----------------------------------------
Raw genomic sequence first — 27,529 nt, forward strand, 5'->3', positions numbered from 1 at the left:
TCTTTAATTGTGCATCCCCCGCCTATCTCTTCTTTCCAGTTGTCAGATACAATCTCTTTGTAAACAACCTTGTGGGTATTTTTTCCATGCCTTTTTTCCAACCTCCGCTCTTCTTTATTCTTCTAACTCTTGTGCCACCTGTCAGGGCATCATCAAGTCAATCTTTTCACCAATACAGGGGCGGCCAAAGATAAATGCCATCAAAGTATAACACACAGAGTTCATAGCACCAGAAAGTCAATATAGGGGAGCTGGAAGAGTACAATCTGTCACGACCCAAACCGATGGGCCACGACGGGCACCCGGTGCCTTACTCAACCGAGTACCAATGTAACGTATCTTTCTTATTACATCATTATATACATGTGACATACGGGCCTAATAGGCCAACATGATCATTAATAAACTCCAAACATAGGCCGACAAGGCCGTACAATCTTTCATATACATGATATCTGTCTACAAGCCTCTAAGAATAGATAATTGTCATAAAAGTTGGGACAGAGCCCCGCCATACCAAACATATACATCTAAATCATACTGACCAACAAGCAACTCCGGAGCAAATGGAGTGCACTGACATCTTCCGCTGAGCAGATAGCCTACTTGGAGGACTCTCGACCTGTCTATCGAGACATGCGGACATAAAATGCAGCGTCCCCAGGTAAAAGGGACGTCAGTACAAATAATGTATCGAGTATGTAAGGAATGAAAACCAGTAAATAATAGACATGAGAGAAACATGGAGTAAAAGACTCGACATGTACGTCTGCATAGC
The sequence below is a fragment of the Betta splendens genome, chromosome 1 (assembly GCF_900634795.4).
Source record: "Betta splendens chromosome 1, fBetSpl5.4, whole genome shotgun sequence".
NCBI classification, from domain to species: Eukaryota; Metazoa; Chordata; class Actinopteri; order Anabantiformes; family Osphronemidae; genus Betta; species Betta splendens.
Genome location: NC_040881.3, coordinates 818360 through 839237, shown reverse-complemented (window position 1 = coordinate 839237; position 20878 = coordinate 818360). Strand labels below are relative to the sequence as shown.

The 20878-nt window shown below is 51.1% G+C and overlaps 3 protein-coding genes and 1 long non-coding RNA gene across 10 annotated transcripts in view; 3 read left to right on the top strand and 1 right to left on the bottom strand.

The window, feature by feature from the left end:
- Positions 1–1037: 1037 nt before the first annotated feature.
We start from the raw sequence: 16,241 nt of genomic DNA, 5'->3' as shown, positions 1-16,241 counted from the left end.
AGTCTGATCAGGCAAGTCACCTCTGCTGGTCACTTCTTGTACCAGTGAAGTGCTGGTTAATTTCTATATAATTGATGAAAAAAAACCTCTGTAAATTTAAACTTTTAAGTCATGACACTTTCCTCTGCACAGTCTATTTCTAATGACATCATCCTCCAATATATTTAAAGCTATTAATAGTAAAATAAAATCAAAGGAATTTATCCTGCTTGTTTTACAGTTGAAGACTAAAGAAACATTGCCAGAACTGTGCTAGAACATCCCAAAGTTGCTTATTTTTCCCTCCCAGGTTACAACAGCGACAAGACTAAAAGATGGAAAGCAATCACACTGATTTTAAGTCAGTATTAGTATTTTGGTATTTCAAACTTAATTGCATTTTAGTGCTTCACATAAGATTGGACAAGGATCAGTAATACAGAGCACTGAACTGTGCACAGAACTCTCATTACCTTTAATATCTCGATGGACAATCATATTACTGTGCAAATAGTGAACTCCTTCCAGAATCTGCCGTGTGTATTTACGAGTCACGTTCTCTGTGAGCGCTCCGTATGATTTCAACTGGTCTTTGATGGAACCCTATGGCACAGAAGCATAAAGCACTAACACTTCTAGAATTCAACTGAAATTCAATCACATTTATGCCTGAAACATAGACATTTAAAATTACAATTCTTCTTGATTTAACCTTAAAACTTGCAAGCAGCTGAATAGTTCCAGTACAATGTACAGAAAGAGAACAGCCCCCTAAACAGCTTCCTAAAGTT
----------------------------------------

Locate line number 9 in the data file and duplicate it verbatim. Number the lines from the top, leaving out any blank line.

- Positions 1–1037: 1037 nt before the first annotated feature.